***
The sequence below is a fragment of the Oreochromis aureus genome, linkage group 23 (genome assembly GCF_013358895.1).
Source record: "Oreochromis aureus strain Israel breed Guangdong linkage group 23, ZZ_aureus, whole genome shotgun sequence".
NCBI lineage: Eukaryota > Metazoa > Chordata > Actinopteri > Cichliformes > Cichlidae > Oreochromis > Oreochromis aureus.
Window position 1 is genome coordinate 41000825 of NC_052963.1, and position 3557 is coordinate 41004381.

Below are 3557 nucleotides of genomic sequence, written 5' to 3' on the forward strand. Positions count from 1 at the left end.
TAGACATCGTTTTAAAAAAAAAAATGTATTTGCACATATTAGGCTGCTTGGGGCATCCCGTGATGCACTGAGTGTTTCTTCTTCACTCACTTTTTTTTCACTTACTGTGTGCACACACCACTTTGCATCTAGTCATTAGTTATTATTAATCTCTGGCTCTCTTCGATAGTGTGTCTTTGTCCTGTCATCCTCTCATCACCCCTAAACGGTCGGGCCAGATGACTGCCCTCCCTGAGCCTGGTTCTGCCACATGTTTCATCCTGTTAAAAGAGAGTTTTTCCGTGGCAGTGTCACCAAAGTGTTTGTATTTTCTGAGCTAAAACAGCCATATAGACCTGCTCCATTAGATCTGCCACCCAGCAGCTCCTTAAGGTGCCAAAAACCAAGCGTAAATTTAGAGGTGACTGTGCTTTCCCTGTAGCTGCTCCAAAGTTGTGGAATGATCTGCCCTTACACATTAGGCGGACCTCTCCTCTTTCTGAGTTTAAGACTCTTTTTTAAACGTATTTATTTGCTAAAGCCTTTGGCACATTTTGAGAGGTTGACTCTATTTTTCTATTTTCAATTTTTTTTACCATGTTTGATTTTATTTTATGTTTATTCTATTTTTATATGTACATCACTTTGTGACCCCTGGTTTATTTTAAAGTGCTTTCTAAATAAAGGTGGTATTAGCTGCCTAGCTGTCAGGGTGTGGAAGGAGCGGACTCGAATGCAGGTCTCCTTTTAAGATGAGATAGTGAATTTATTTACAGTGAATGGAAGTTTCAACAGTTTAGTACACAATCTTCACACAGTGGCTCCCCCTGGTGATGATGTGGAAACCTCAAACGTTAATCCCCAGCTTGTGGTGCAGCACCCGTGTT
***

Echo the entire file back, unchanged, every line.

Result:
The sequence below is a fragment of the Oreochromis aureus genome, linkage group 23 (genome assembly GCF_013358895.1).
Source record: "Oreochromis aureus strain Israel breed Guangdong linkage group 23, ZZ_aureus, whole genome shotgun sequence".
NCBI lineage: Eukaryota > Metazoa > Chordata > Actinopteri > Cichliformes > Cichlidae > Oreochromis > Oreochromis aureus.
Window position 1 is genome coordinate 41000825 of NC_052963.1, and position 3557 is coordinate 41004381.

Below are 3557 nucleotides of genomic sequence, written 5' to 3' on the forward strand. Positions count from 1 at the left end.
TAGACATCGTTTTAAAAAAAAAAATGTATTTGCACATATTAGGCTGCTTGGGGCATCCCGTGATGCACTGAGTGTTTCTTCTTCACTCACTTTTTTTTCACTTACTGTGTGCACACACCACTTTGCATCTAGTCATTAGTTATTATTAATCTCTGGCTCTCTTCGATAGTGTGTCTTTGTCCTGTCATCCTCTCATCACCCCTAAACGGTCGGGCCAGATGACTGCCCTCCCTGAGCCTGGTTCTGCCACATGTTTCATCCTGTTAAAAGAGAGTTTTTCCGTGGCAGTGTCACCAAAGTGTTTGTATTTTCTGAGCTAAAACAGCCATATAGACCTGCTCCATTAGATCTGCCACCCAGCAGCTCCTTAAGGTGCCAAAAACCAAGCGTAAATTTAGAGGTGACTGTGCTTTCCCTGTAGCTGCTCCAAAGTTGTGGAATGATCTGCCCTTACACATTAGGCGGACCTCTCCTCTTTCTGAGTTTAAGACTCTTTTTTAAACGTATTTATTTGCTAAAGCCTTTGGCACATTTTGAGAGGTTGACTCTATTTTTCTATTTTCAATTTTTTTTACCATGTTTGATTTTATTTTATGTTTATTCTATTTTTATATGTACATCACTTTGTGACCCCTGGTTTATTTTAAAGTGCTTTCTAAATAAAGGTGGTATTAGCTGCCTAGCTGTCAGGGTGTGGAAGGAGCGGACTCGAATGCAGGTCTCCTTTTAAGATGAGATAGTGAATTTATTTACAGTGAATGGAAGTTTCAACAGTTTAGTACACAATCTTCACACAGTGGCTCCCCCTGGTGATGATGTGGAAACCTCAAACGTTAATCCCCAGCTTGTGGTGCAGCACCCGTGTT